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Toxicological potential of cobalt in forage for ruminants grown in polluted soil: a health risk assessment from trace metal pollution for livestock

  • Zafar Iqbal KhanEmail author
  • Nimra Arshad
  • Kafeel Ahmad
  • Muhammad Nadeem
  • Asma Ashfaq
  • Kinza Wajid
  • Humayun Bashir
  • Mudasra Munir
  • Bushra Huma
  • Hafsa Memoona
  • Madiha Sana
  • Khalid Nawaz
  • Muhammad Sher
  • Taswar Abbas
  • Ilker Ugulu
Research Article
  • 18 Downloads

Abstract

The trace metal pollution in the environment is a highly concerned issue in these days. One of the important causes of trace metal pollution is the exhaust gases released from the vehicles on the roads. These dangerous gases pose life-threatening effects on the forage plants grown along the roadside as these plants are at direct risk to these trace metals. The aims of the present study were to determine the cobalt (Co) concentrations in soil, forages, and blood plasma of the buffaloes and to evaluate the Co deficiencies and toxicities in these samples. All samples were collected from six sites (Faisalabad roadside, Bhalwal roadside, Shaheenabad roadside, Mateela roadside, 50 Chak roadside, and Dera Saudi-control) of Sargodha city. The Co concentrations in these samples were determined by atomic absorption spectrophotometer (AA-6300 Shimadzu Japan). In soil samples, Co level ranged from 1.958 to 3.457 mg/kg in the six sampling sites. The highest Co level was observed at site 6 and the lowest at site 2. In forage samples, Co level ranged from 0.770 to 2.309 mg/kg in the six sampling sites. The highest Co level was observed at site 3 and the lowest at site 2. In blood plasma samples, Co level ranged from 2.644 to 4.927 mg/kg in the six sampling sites. The highest Co level was observed at site 1 and the lowest at site 3. The results showed higher Co values in the samples collected from the site IV while the bioconcentration factor for forage-soil was found highest in the samples collected from Site III. On the other hand, a correlation was found positively significant when soil and forage were correlated, and it was found negatively significant when blood and forage were correlated.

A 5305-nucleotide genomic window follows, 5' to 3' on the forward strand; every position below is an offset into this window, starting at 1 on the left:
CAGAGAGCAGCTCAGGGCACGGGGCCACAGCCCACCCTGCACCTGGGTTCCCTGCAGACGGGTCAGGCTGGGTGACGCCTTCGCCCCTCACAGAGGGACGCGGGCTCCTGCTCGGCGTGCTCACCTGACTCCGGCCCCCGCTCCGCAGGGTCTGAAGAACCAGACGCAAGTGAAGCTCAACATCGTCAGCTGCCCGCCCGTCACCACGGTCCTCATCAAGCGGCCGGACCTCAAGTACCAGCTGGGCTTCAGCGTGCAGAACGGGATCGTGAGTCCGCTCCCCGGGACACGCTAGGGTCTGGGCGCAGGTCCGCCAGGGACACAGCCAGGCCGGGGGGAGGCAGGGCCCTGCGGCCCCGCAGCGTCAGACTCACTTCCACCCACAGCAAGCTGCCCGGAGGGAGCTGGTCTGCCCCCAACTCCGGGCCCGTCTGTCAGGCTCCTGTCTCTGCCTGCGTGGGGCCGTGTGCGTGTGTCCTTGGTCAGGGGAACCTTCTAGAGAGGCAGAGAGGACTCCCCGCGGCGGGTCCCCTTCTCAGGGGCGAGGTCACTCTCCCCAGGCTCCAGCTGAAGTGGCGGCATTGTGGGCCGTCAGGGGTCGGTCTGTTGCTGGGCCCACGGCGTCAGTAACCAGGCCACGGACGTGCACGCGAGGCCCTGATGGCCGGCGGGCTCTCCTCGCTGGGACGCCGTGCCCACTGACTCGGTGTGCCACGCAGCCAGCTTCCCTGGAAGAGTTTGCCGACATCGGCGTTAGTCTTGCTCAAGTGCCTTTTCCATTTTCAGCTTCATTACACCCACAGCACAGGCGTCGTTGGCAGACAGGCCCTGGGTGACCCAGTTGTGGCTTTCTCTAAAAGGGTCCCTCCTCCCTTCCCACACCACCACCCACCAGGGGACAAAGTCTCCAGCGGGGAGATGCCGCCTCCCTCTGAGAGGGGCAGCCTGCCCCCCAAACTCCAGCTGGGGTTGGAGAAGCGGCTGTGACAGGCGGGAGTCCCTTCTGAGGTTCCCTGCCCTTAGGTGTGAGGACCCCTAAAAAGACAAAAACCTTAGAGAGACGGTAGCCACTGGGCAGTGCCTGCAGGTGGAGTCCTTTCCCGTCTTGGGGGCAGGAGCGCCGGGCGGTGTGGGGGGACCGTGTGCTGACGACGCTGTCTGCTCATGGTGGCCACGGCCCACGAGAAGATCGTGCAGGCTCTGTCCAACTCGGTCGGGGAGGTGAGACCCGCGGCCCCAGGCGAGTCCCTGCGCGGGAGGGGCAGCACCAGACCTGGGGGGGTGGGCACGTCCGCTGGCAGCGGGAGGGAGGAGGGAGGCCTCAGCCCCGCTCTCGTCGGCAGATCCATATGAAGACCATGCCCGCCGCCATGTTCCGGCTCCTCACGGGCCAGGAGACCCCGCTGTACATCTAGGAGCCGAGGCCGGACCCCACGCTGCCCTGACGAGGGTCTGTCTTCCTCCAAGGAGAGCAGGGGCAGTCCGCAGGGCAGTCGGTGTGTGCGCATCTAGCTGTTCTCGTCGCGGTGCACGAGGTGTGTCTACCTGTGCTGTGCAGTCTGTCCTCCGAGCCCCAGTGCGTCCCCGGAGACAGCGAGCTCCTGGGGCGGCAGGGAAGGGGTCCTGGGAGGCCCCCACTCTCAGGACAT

Keywords

Contamination Soil Forage Blood Biomonitoring 

Notes

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Copyright information

© Springer-Verlag GmbH Germany, part of Springer Nature 2019

Authors and Affiliations

  • Zafar Iqbal Khan
    • 1
    Email author
  • Nimra Arshad
    • 1
  • Kafeel Ahmad
    • 1
  • Muhammad Nadeem
    • 2
  • Asma Ashfaq
    • 1
  • Kinza Wajid
    • 1
  • Humayun Bashir
    • 1
  • Mudasra Munir
    • 1
  • Bushra Huma
    • 1
  • Hafsa Memoona
    • 3
  • Madiha Sana
    • 3
  • Khalid Nawaz
    • 4
  • Muhammad Sher
    • 5
  • Taswar Abbas
    • 6
  • Ilker Ugulu
    • 7
  1. 1.Department of BotanyUniversity of SargodhaSargodhaPakistan
  2. 2.Institute of Food Science and NutritionUniversity of SargodhaSargodhaPakistan
  3. 3.Department of ZoologyLahore College for Women UniversityLahorePakistan
  4. 4.Department of BotanyUniversity of GujratGujratPakistan
  5. 5.Department of ChemistryUniversity of SargodhaSargodhaPakistan
  6. 6.Department of Earth SciencesUniversity of SargodhaSargodhaPakistan
  7. 7.Buca Faculty of EducationDokuz Eylul UniversityIzmirTurkey

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